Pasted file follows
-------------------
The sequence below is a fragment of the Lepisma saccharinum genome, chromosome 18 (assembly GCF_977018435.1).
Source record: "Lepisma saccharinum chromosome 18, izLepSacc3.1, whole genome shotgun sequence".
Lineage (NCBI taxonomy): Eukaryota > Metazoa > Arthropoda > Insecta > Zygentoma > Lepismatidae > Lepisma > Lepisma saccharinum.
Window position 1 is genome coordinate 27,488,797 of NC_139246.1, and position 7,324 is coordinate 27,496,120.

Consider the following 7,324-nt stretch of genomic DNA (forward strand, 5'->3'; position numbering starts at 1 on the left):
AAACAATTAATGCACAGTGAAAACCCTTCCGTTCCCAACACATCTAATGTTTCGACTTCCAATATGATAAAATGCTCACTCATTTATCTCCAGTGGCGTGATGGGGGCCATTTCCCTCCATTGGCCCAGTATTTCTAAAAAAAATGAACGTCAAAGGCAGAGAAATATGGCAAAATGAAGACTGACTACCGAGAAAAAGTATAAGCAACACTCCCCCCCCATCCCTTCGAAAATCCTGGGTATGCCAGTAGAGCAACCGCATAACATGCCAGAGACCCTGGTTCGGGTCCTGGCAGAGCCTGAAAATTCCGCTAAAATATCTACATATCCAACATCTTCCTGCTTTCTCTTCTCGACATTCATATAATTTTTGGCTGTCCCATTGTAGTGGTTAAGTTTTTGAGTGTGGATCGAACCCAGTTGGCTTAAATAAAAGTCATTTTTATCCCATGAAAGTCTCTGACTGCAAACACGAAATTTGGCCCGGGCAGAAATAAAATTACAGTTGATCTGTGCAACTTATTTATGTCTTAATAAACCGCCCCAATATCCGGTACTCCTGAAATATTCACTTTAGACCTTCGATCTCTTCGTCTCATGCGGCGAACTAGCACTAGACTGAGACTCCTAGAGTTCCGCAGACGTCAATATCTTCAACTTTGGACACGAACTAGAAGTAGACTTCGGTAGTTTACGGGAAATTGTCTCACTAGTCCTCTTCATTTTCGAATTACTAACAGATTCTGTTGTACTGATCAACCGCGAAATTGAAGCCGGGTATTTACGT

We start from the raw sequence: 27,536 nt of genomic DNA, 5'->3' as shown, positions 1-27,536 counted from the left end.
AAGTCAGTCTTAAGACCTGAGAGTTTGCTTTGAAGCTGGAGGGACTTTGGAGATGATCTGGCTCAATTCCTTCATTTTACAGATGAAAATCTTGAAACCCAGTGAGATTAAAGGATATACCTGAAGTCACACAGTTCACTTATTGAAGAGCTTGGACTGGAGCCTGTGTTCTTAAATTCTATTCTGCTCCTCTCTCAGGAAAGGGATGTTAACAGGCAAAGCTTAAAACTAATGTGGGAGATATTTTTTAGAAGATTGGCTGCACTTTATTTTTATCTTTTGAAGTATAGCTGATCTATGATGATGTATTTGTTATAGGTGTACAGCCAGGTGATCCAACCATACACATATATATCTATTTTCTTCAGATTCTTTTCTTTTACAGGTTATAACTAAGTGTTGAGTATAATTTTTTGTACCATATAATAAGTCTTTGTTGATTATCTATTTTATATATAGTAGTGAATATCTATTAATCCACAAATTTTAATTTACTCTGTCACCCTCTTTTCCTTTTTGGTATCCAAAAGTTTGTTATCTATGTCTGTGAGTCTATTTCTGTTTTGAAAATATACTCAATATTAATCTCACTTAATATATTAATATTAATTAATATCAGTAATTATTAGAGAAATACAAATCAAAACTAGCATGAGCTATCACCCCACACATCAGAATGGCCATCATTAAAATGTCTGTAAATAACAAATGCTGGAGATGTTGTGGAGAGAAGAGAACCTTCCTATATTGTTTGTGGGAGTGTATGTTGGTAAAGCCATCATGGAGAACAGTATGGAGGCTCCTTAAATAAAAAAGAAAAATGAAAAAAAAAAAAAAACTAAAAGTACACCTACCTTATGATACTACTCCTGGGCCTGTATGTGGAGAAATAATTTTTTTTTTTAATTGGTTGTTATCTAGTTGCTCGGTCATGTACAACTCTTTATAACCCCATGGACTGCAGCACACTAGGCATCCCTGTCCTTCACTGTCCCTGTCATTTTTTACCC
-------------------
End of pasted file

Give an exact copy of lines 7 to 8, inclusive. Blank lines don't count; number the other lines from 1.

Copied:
We start from the raw sequence: 27,536 nt of genomic DNA, 5'->3' as shown, positions 1-27,536 counted from the left end.
AAGTCAGTCTTAAGACCTGAGAGTTTGCTTTGAAGCTGGAGGGACTTTGGAGATGATCTGGCTCAATTCCTTCATTTTACAGATGAAAATCTTGAAACCCAGTGAGATTAAAGGATATACCTGAAGTCACACAGTTCACTTATTGAAGAGCTTGGACTGGAGCCTGTGTTCTTAAATTCTATTCTGCTCCTCTCTCAGGAAAGGGATGTTAACAGGCAAAGCTTAAAACTAATGTGGGAGATATTTTTTAGAAGATTGGCTGCACTTTATTTTTATCTTTTGAAGTATAGCTGATCTATGATGATGTATTTGTTATAGGTGTACAGCCAGGTGATCCAACCATACACATATATATCTATTTTCTTCAGATTCTTTTCTTTTACAGGTTATAACTAAGTGTTGAGTATAATTTTTTGTACCATATAATAAGTCTTTGTTGATTATCTATTTTATATATAGTAGTGAATATCTATTAATCCACAAATTTTAATTTACTCTGTCACCCTCTTTTCCTTTTTGGTATCCAAAAGTTTGTTATCTATGTCTGTGAGTCTATTTCTGTTTTGAAAATATACTCAATATTAATCTCACTTAATATATTAATATTAATTAATATCAGTAATTATTAGAGAAATACAAATCAAAACTAGCATGAGCTATCACCCCACACATCAGAATGGCCATCATTAAAATGTCTGTAAATAACAAATGCTGGAGATGTTGTGGAGAGAAGAGAACCTTCCTATATTGTTTGTGGGAGTGTATGTTGGTAAAGCCATCATGGAGAACAGTATGGAGGCTCCTTAAATAAAAAAGAAAAATGAAAAAAAAAAAAAAACTAAAAGTACACCTACCTTATGATACTACTCCTGGGCCTGTATGTGGAGAAATAATTTTTTTTTTTAATTGGTTGTTATCTAGTTGCTCGGTCATGTACAACTCTTTATAACCCCATGGACTGCAGCACACTAGGCATCCCTGTCCTTCACTGTCCCTGTCATTTTTTACCC